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Fourteenth Sunday after Pentecost

September 6, 2020 Speaker: Murray Keith Series: Pentecost

Passage: Matthew 18:1–18:20

†††In the Name of Jesus†††
Pastor Murray Keith
Text: Matthew 18:1-20
Date: September 6th, 2020; Pentecost 14; Series A
Grace and peace to you from God our Father and our Lord and Saviour Jesus Christ.
  • The disciples came to Jesus, saying, “Who is the greatest in the kingdom of heaven?”
  • What a strange question. 
  • In our Gospel reading from last Sunday, Jesus began to teach his disciples that he must go to Jerusalem and suffer many things, and be killed, and on the third day be raised.
  • He taught them that one needs to lose their life in order to save it and that if anyone would come after Him, they must deny themselves and take up their cross and follow Him. 
  • He was preparing them for the suffering that was ahead and He was teaching them something very profound about the kingdom of heaven.
  • So, in this context, it’s strange that the disciples were worried about their pecking order, about who is the greatest. 
  • It seems they were still focused on the things of this world and not on the things of God.
  • How do you measure greatness? 
  • We often think of greatness in terms of accomplishment. 
  • Great men and women accomplish great things, they make a great impact. 
  • In business the great ones are the titans of industry, the ones who build huge companies and make billions of dollars.
  • In politics, the great ones are those with great power, the ones who change the course of history, those who make history.
  • In sports we think of those who are at the top of their game, those who dominate, and find a way to win.
  • In fact, a good example of this is how Wayne Gretzky has become known as the “Great One” for all that he accomplished on the ice.
  • In the kingdoms of this world, we think of greatness in terms of power and influence, the survival of the fittest, those who make it to the top.
  • But what about the kingdom of heaven?  What does greatness look like there?
  • To answer the disciple’s question, Jesus called over a little child and said, “Truly, I say to you, unless you turn and become like children, you will never enter the kingdom of heaven. Whoever humbles himself like this child is the greatest in the kingdom of heaven” (18:2-4).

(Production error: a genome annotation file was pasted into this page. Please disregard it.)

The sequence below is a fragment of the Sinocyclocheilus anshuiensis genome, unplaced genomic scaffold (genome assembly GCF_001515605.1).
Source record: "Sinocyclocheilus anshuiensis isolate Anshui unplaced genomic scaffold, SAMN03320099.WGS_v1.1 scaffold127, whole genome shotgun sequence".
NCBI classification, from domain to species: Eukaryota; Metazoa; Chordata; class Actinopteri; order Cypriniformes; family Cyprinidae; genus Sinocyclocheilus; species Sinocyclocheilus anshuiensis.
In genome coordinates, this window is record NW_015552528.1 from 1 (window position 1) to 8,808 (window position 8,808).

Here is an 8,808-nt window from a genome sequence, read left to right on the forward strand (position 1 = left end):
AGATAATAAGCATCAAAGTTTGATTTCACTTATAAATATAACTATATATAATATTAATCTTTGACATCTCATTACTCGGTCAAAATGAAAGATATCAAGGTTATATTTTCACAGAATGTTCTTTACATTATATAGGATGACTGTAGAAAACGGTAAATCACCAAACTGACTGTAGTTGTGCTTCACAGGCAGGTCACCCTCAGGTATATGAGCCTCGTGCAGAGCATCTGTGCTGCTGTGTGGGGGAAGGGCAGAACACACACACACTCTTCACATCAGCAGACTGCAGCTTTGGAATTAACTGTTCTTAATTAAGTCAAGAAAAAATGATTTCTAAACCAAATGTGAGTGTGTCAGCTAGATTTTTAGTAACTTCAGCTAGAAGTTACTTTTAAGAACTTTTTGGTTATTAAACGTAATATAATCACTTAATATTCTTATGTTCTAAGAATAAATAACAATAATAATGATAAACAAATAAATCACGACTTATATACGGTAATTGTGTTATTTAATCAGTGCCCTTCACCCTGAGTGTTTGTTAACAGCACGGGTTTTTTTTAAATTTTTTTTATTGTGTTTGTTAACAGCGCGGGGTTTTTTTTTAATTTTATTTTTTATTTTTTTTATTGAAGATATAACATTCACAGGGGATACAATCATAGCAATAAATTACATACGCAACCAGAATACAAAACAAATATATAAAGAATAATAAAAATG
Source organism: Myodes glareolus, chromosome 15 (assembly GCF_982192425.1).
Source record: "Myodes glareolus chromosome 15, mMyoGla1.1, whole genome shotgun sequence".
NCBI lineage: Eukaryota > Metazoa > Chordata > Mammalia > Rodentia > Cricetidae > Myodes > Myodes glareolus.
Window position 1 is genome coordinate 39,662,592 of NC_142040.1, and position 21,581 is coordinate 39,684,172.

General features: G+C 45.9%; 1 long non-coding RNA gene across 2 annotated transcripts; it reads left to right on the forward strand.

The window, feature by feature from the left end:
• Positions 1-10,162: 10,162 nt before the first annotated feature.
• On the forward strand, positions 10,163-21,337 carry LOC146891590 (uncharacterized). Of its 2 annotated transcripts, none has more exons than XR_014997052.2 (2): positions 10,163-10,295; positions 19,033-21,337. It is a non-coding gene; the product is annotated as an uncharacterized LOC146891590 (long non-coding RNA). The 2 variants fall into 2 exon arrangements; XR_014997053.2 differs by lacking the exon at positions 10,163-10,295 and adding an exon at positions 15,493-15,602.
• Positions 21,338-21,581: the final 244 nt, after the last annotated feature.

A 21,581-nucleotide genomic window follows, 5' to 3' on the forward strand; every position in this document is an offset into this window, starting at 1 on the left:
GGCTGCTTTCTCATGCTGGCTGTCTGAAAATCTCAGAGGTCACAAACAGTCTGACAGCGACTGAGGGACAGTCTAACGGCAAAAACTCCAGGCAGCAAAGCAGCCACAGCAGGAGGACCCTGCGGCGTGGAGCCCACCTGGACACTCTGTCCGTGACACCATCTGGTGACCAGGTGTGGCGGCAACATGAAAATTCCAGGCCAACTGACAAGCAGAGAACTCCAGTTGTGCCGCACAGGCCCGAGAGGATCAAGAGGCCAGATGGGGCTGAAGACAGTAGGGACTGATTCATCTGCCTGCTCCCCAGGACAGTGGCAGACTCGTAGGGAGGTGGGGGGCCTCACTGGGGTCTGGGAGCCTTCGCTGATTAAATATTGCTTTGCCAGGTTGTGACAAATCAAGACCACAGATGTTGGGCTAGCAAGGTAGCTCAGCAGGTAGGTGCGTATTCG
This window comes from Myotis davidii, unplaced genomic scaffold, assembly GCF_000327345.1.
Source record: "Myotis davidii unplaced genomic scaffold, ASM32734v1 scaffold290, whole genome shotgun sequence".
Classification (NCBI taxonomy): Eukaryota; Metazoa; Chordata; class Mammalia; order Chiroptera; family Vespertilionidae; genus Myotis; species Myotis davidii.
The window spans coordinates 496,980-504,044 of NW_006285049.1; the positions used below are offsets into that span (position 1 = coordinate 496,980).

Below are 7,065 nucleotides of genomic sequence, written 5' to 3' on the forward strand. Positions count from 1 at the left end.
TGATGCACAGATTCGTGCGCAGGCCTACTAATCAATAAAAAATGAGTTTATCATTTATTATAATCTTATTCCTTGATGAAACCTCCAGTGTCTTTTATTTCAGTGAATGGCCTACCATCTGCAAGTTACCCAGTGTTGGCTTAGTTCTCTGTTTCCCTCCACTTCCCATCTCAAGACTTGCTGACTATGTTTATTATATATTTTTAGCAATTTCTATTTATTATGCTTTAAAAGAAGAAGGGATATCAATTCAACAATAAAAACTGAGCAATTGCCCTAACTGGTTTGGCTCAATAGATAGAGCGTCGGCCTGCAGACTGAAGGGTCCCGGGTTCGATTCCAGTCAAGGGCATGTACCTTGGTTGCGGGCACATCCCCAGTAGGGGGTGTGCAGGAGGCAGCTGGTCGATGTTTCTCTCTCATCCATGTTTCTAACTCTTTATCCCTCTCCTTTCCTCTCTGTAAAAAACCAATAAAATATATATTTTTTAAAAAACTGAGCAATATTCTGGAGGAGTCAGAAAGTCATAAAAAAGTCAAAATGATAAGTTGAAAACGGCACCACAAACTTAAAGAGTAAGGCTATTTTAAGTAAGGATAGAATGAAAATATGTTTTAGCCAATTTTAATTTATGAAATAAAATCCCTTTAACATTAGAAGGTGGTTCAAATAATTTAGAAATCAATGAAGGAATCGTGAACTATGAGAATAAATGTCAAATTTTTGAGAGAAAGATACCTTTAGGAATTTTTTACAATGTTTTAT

• Jesus did not choose one of his disciples to be an example of the greatest, but a child.
  • Here Jesus teaches us that the one who is humble and dependent on God like a little child is the greatest in the Kingdom. 
  • One who repents of pride, one who acknowledges their abject need for God’s grace, one who looks to Christ for salvation—that’s true greatness in God’s kingdom.
  • Jesus teaches paradoxical truth, things that seem absurd and self-contradictory according to how we understand the world. 
  • The greatest is the least. The last is first and the first is last. The greatest isn’t the one who is served, but is the servant.
  • This turned everything upside down for the disciples and it turns everything upside down for us too.
  • Greatness in the kingdom of heaven is not about achievement, about religious works and accomplishments, it’s not about anything we do.
  • To be great in the kingdom of heaven is humble yourself, to repent of your sin, to bring your failures and brokenness to the One who forgives and heals and saves.
  • Jesus not only taught this truth about greatness—He lived it.
  • He entered this sinful world to become the least, to suffer and die on a cross to save the lost.
  • St. Paul describes this example of Christ’s humility so well in his letter to the Philippians.
  • He said, “So if there is any encouragement in Christ, any comfort from love, any participation in the Spirit, any affection and sympathy, complete my joy by being of the same mind, having the same love, being in full accord and of one mind. Do nothing from selfish ambition or conceit, but in humility count others more significant than yourselves. Let each of you look not only to his own interests, but also to the interests of others. Have this mind among yourselves, which is yours in Christ Jesus, who, though he was in the form of God, did not count equality with God a thing to be grasped, but emptied himself, by taking the form of a servant, being born in the likeness of men. And being found in human form, he humbled himself by becoming obedient to the point of death, even death on a cross. Therefore God has highly exalted him and bestowed on him the name that is above every name, so that at the name of Jesus every knee should bow, in heaven and on earth and under the earth, and every tongue confess that Jesus Christ is Lord, to the glory of God the Father” (Philippians 2:1-11).
  • Jesus Christ is the Lord who suffered, died on the cross, and rose from the dead.
  • He takes from us all of our sin and in exchange gives us his righteousness.
  • His righteousness is greater than our sin.  
  • His life is stronger than our death and nothing can separate us from His love.  
  • The disciples asked Jesus, “Who is the greatest in the kingdom of heaven?”
  • It was a strange question given the circumstances.
  • But thankfully Jesus answered it.
  • “Who is the greatest in the kingdom of heaven?”
  • Ultimately the answer is - you are.  
  • You, baptized believer, are the greatest in the kingdom of heaven.
  • Not because of your own strength and doing – but because God has humbled you and has given you the gift of a child-like faith that receives His love, forgiveness, and gift of eternal life. Thanks be to God! Amen.   
The peace of God, which surpasses all understanding, will guard your hearts and your minds in Christ Jesus unto life everlasting. Amen.

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